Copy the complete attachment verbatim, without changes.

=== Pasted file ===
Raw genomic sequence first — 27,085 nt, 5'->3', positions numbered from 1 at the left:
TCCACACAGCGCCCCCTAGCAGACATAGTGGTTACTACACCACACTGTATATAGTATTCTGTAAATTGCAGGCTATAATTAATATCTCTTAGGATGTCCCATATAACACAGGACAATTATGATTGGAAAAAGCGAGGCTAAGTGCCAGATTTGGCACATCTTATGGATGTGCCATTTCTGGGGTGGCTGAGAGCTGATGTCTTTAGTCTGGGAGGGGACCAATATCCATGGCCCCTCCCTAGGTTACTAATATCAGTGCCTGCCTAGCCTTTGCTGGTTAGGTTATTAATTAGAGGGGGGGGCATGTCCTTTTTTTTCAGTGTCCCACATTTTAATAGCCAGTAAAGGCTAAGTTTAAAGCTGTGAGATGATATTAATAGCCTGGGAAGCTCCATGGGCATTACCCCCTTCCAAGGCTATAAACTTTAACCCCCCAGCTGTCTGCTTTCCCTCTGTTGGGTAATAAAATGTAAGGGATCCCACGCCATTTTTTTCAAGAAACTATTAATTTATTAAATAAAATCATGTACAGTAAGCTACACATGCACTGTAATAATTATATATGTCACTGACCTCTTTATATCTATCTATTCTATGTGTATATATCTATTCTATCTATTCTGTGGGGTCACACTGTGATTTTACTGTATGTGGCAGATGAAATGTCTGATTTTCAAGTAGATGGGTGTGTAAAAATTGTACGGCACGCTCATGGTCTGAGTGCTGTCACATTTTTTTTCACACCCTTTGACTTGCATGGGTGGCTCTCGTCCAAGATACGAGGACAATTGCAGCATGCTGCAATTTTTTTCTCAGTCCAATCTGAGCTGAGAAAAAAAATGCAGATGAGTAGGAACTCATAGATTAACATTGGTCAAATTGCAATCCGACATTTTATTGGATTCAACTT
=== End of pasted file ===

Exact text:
Raw genomic sequence first — 27,085 nt, 5'->3', positions numbered from 1 at the left:
TCCACACAGCGCCCCCTAGCAGACATAGTGGTTACTACACCACACTGTATATAGTATTCTGTAAATTGCAGGCTATAATTAATATCTCTTAGGATGTCCCATATAACACAGGACAATTATGATTGGAAAAAGCGAGGCTAAGTGCCAGATTTGGCACATCTTATGGATGTGCCATTTCTGGGGTGGCTGAGAGCTGATGTCTTTAGTCTGGGAGGGGACCAATATCCATGGCCCCTCCCTAGGTTACTAATATCAGTGCCTGCCTAGCCTTTGCTGGTTAGGTTATTAATTAGAGGGGGGGGCATGTCCTTTTTTTTCAGTGTCCCACATTTTAATAGCCAGTAAAGGCTAAGTTTAAAGCTGTGAGATGATATTAATAGCCTGGGAAGCTCCATGGGCATTACCCCCTTCCAAGGCTATAAACTTTAACCCCCCAGCTGTCTGCTTTCCCTCTGTTGGGTAATAAAATGTAAGGGATCCCACGCCATTTTTTTCAAGAAACTATTAATTTATTAAATAAAATCATGTACAGTAAGCTACACATGCACTGTAATAATTATATATGTCACTGACCTCTTTATATCTATCTATTCTATGTGTATATATCTATTCTATCTATTCTGTGGGGTCACACTGTGATTTTACTGTATGTGGCAGATGAAATGTCTGATTTTCAAGTAGATGGGTGTGTAAAAATTGTACGGCACGCTCATGGTCTGAGTGCTGTCACATTTTTTTTCACACCCTTTGACTTGCATGGGTGGCTCTCGTCCAAGATACGAGGACAATTGCAGCATGCTGCAATTTTTTTCTCAGTCCAATCTGAGCTGAGAAAAAAAATGCAGATGAGTAGGAACTCATAGATTAACATTGGTCAAATTGCAATCCGACATTTTATTGGATTCAACTT